Congress is voting today on legislation to repeal parts of the Affordable Care Act (ACA), including protections requiring insurers to cover a minimum package of health benefits. While the original House repeal-and-replace bill retains the ACA’s benefit rules for private health insurance, a manager’s amendment released late Thursday night would punt the requirement to the states. This latest legislative language is ambiguously drafted but has the potential effect of returning the insurance markets to a 50 state patchwork of benefits requirements and giving insurers more flexibility to exclude benefits and leave enrollees without coverage for the health care services they need.
Essential Health Benefits Are a Signature Component of the ACA
Prior to the ACA, health insurance in the individual market was often significantly less comprehensive than the coverage available to employees of large companies. The ACA sought to make individual market insurance more robust, and more like typical employer-sponsored coverage, by requiring plans to cover 10 categories of “essential health benefits” (EHBs) (Exhibit 1). Implementing regulations gave states flexibility to choose from among existing health plans in their states in identifying the benefit benchmark. In most states, the EHB benchmark is a small-group plan.
Exhibit 1. The Affordable Care Act’s 10 Essential Health Benefits Categories
Source: The Affordable Care Act, Section 1302(b)(1).
Prior to the ACA, Plans Routinely Excluded Essential Benefits
Before the ACA, most individual market plans did not cover all 10 essential health benefits, and the benefits that were covered frequently had dollar limits. The combination of fewer services covered and higher cost-sharing meant more than half of Americans who had health coverage through the individual insurance market in 2010—before the new rules went into effect—had plans that would not have qualified to be sold in the individual market under the ACA.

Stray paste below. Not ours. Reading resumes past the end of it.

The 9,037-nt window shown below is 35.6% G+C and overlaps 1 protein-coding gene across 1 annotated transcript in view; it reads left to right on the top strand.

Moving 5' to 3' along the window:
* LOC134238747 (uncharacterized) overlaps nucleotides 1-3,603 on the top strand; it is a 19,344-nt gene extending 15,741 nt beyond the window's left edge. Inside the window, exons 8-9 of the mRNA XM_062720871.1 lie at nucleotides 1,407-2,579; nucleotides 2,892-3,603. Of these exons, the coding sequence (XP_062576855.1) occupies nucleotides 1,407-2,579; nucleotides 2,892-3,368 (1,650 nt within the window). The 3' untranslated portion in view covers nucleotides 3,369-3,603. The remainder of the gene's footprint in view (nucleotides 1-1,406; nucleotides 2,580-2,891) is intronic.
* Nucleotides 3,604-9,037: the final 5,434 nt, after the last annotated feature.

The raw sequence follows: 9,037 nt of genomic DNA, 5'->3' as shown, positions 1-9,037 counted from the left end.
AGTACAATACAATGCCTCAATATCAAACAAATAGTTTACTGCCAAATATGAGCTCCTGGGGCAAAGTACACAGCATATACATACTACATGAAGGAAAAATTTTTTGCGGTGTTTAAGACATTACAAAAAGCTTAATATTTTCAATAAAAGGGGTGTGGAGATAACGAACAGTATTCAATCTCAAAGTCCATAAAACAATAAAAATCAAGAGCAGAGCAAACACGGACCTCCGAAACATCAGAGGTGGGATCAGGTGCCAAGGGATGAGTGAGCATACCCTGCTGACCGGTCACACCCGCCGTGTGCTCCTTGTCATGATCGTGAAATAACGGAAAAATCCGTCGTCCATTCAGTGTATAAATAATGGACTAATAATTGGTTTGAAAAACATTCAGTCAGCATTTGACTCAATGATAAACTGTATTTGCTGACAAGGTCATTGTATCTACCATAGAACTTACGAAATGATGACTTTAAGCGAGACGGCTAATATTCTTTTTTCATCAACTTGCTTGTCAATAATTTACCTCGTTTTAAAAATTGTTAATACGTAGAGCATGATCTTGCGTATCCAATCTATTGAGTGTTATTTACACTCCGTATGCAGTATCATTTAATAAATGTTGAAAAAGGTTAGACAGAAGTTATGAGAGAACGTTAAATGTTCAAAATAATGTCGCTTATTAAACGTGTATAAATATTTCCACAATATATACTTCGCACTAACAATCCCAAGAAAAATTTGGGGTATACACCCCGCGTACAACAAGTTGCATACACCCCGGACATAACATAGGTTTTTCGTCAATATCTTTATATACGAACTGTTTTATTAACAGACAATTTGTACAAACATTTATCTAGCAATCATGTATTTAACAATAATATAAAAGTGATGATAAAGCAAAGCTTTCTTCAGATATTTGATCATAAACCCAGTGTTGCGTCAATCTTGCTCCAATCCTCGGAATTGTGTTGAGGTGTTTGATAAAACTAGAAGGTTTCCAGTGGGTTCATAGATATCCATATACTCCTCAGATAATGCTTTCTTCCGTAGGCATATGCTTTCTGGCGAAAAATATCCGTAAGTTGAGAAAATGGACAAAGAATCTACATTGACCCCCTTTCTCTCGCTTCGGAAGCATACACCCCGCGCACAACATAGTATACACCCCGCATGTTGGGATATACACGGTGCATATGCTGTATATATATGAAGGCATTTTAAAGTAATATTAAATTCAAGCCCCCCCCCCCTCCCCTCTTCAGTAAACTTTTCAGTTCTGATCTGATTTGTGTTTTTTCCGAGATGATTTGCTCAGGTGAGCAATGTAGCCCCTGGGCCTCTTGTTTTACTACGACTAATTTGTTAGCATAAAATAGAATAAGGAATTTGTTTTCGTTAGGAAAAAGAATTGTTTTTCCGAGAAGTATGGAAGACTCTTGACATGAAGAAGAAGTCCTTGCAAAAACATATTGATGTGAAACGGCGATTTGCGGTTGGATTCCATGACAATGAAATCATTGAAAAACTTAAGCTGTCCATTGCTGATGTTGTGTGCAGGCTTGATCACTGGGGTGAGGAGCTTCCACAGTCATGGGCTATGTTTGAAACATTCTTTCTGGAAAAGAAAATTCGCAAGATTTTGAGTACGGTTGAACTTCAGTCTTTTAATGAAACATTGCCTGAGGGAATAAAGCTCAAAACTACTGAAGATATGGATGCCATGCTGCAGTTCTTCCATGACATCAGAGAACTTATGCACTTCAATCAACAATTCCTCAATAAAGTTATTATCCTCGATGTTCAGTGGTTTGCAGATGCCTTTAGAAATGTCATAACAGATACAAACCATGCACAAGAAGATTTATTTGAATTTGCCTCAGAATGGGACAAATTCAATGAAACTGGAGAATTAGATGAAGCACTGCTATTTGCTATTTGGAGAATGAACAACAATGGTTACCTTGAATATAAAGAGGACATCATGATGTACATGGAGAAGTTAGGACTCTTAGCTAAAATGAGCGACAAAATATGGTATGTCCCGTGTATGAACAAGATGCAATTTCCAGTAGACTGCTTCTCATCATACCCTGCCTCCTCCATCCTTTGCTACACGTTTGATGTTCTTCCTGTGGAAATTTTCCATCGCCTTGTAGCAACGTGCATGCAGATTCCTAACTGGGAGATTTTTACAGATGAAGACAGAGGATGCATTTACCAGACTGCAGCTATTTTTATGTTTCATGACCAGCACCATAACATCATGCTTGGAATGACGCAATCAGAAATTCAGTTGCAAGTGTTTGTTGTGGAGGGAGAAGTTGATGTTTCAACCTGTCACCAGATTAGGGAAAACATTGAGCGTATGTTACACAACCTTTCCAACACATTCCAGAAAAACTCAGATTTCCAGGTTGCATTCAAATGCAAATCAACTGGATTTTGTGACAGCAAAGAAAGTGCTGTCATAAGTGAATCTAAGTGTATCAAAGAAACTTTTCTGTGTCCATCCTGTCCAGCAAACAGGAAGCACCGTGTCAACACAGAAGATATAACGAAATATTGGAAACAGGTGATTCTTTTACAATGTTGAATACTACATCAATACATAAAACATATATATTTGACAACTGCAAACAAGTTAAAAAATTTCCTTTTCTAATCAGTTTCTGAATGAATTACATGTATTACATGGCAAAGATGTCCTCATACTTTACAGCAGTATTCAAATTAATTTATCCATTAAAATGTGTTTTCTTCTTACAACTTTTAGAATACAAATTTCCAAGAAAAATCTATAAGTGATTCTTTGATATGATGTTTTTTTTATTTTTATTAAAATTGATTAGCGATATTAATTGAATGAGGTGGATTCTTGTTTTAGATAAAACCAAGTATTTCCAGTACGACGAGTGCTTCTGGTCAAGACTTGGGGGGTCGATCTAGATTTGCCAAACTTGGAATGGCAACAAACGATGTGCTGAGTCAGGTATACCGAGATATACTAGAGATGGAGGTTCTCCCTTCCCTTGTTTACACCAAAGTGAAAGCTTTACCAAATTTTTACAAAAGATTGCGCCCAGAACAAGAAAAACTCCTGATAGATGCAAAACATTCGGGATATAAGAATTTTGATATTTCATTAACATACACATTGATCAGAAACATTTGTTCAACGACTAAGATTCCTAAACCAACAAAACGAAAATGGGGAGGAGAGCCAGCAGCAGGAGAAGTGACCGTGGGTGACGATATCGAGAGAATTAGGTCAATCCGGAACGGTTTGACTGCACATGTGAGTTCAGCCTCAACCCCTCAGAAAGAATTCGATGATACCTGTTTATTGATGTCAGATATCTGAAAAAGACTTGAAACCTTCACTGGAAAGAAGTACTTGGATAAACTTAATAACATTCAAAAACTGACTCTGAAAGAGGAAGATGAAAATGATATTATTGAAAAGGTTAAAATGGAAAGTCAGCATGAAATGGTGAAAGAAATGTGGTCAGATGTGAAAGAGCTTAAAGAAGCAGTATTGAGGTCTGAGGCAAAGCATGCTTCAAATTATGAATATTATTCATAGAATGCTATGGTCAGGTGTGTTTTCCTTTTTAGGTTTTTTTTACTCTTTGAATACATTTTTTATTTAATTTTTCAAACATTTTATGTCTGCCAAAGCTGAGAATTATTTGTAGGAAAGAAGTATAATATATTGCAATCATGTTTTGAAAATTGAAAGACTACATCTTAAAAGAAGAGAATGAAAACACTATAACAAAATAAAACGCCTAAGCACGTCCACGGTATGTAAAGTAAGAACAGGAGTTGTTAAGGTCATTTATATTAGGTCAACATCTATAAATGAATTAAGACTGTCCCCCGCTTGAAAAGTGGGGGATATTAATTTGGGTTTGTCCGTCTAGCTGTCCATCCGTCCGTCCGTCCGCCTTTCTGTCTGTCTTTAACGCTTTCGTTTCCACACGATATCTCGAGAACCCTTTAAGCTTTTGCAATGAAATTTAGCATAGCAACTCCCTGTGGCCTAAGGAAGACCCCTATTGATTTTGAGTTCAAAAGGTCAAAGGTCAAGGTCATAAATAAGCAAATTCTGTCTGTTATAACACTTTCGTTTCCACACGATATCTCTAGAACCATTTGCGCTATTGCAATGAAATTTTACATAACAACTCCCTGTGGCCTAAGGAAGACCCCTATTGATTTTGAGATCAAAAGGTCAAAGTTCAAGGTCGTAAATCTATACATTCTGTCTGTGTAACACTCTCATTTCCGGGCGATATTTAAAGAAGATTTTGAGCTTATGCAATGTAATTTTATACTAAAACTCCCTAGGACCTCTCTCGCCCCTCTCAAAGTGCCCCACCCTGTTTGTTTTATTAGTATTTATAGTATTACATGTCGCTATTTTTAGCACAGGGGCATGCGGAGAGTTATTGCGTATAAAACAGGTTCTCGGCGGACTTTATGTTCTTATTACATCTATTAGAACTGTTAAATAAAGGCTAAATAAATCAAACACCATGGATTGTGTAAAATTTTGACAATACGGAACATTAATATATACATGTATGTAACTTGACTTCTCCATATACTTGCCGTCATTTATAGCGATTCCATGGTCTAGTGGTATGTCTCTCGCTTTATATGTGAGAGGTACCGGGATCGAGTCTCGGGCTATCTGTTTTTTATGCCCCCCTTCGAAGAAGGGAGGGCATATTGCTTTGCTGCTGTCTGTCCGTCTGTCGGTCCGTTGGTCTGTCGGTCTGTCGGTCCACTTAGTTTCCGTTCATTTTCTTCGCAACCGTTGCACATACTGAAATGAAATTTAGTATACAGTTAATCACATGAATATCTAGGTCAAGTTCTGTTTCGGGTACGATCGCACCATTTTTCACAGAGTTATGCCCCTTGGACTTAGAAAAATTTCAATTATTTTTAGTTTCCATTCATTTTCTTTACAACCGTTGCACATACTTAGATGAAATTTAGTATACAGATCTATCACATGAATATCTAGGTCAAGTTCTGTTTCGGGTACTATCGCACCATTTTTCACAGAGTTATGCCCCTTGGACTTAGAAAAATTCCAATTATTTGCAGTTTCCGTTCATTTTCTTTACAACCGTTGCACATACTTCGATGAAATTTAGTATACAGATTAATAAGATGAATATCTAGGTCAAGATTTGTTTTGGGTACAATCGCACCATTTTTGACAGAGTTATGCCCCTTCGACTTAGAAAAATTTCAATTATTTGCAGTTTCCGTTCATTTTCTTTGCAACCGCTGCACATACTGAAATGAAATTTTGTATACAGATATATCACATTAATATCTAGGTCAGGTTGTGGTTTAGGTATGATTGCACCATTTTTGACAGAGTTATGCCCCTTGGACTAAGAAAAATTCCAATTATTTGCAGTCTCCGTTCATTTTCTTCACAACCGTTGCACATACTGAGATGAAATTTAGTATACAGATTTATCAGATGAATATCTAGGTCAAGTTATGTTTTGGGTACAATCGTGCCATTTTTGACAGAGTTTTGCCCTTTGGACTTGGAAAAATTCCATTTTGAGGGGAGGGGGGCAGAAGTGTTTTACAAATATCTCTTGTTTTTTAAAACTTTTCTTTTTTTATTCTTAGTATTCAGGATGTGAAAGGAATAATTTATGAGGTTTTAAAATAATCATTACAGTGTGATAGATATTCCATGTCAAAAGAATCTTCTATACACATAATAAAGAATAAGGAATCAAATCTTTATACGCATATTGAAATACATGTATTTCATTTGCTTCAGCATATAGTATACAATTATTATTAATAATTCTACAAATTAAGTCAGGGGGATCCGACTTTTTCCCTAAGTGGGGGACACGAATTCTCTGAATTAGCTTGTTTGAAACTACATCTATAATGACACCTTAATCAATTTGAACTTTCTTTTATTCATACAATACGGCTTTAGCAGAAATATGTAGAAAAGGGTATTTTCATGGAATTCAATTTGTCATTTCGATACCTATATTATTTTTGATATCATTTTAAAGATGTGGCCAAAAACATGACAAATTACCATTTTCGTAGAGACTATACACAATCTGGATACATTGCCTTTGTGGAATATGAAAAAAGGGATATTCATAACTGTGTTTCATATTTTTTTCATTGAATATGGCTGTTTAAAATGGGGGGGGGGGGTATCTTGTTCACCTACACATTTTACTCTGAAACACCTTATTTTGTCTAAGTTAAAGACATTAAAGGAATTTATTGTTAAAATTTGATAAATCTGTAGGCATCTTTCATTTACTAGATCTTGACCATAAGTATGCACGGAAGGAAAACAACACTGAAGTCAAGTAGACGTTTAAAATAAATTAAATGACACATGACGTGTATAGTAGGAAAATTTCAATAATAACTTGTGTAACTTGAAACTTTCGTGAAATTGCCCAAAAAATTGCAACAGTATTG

One of five people enrolled in the individual market had no prescription drug coverage, compared with just 5 percent in the employer market. Coverage of habilitative services, particularly important to children who need to learn developmentally appropriate skills, varied widely by state and in scope and was often quite limited. Only 12 states required pregnancy-related services to be covered by individual market plans, and four of those states only required pregnancy coverage in HMOs. Six of 10 people (men and women) enrolled in the individual market had no maternity benefits. Even then, coverage might only be available for an additional premium and with annual limits as low as $2,000, yet the average cost of pregnancy care and delivery for women with private insurance and delivery is more than $32,000 for a vaginal birth and $51,000 for a caesarean section without complications.
Mental health coverage also was often excluded, or else very limited. Only 17 states and the District of Columbia actually required plans to include mental health coverage. Five states required only that insurers offer mental health coverage, which gave enrollees the option to elect mental health coverage but for an additional charge. One of five people with individual market coverage had no mental health coverage, and those who had coverage faced costly surcharges and limits on the conditions that would be covered. With enactment of the ACA, all new individual market plans must cover mental health services and the coverage must be at least as generous as other health services, with no more restrictive rules on accessing care or out-of-pocket costs. And whereas the vast majority of individual market consumers in the years leading to health reform enrolled in policies with lifetime limits on coverage, the ACA eliminated lifetime and annual limits and imposed an annual cap on out-of-pocket costs for essential benefits.
These gaps and limits were hallmarks of so-called major medical plans. But insurers aggressively marketed other, still more limited forms of coverage. Limited benefit plans, critical illness policies, fixed-dollar indemnity plans, and discount plans were marketed as providing financial protections. In practice, they often left consumers exposed to exorbitant out-of-pocket costs and uncovered treatments. Some of these plans, such as discount plans, are not insurance and paid nothing toward the cost of health care services. Others would reimburse just a small portion of critical health services, such as covering only $250 per day for hospital services, or impose annual limits as low as a few thousand dollars.
If the ACA is replaced with state-determined essential benefits that don’t contain a minimum federal standard for health benefits, consumers can expect a return to a patchwork system where the adequacy of a person’s coverage varies widely depending on where they live. Insurers will have flexibility to design plans that cherry-pick healthy people and exclude coverage for critical services. The likely result is that many consumers with illness or injury will once again bear the financial risk under policies that purport to provide full coverage but in reality offer much less.